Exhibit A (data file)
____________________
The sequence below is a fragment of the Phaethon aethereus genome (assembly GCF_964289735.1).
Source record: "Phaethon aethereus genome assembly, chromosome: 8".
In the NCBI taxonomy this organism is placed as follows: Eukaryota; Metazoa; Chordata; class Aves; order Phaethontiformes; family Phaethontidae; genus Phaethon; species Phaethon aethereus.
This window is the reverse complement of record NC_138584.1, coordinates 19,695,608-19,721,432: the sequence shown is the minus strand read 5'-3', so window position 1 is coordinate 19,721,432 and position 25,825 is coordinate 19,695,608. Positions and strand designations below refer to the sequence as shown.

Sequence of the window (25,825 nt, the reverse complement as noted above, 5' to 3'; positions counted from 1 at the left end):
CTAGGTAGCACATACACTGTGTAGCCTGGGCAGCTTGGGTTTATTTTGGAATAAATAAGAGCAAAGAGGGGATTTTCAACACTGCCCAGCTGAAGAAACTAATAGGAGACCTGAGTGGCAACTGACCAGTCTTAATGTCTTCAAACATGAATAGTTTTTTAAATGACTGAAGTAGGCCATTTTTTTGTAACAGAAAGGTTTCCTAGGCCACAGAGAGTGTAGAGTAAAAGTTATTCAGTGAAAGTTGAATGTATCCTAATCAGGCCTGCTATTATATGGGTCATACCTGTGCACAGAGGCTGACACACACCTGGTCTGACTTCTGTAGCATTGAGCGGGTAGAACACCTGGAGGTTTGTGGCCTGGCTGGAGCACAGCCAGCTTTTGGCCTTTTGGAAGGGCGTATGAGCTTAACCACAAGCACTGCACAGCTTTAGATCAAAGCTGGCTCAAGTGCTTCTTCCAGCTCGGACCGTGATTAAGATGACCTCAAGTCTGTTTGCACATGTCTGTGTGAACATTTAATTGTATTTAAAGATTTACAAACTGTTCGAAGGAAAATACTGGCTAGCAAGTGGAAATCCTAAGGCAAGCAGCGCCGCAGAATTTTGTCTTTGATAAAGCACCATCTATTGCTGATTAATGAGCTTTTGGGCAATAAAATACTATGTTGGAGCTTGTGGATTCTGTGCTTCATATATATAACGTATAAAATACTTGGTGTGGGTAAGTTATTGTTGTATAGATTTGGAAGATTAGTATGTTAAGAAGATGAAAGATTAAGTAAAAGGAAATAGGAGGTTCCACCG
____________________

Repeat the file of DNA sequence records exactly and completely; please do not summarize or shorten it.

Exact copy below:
The sequence below is a fragment of the Phaethon aethereus genome (assembly GCF_964289735.1).
Source record: "Phaethon aethereus genome assembly, chromosome: 8".
In the NCBI taxonomy this organism is placed as follows: Eukaryota; Metazoa; Chordata; class Aves; order Phaethontiformes; family Phaethontidae; genus Phaethon; species Phaethon aethereus.
This window is the reverse complement of record NC_138584.1, coordinates 19,695,608-19,721,432: the sequence shown is the minus strand read 5'-3', so window position 1 is coordinate 19,721,432 and position 25,825 is coordinate 19,695,608. Positions and strand designations below refer to the sequence as shown.

Sequence of the window (25,825 nt, the reverse complement as noted above, 5' to 3'; positions counted from 1 at the left end):
CTAGGTAGCACATACACTGTGTAGCCTGGGCAGCTTGGGTTTATTTTGGAATAAATAAGAGCAAAGAGGGGATTTTCAACACTGCCCAGCTGAAGAAACTAATAGGAGACCTGAGTGGCAACTGACCAGTCTTAATGTCTTCAAACATGAATAGTTTTTTAAATGACTGAAGTAGGCCATTTTTTTGTAACAGAAAGGTTTCCTAGGCCACAGAGAGTGTAGAGTAAAAGTTATTCAGTGAAAGTTGAATGTATCCTAATCAGGCCTGCTATTATATGGGTCATACCTGTGCACAGAGGCTGACACACACCTGGTCTGACTTCTGTAGCATTGAGCGGGTAGAACACCTGGAGGTTTGTGGCCTGGCTGGAGCACAGCCAGCTTTTGGCCTTTTGGAAGGGCGTATGAGCTTAACCACAAGCACTGCACAGCTTTAGATCAAAGCTGGCTCAAGTGCTTCTTCCAGCTCGGACCGTGATTAAGATGACCTCAAGTCTGTTTGCACATGTCTGTGTGAACATTTAATTGTATTTAAAGATTTACAAACTGTTCGAAGGAAAATACTGGCTAGCAAGTGGAAATCCTAAGGCAAGCAGCGCCGCAGAATTTTGTCTTTGATAAAGCACCATCTATTGCTGATTAATGAGCTTTTGGGCAATAAAATACTATGTTGGAGCTTGTGGATTCTGTGCTTCATATATATAACGTATAAAATACTTGGTGTGGGTAAGTTATTGTTGTATAGATTTGGAAGATTAGTATGTTAAGAAGATGAAAGATTAAGTAAAAGGAAATAGGAGGTTCCACCG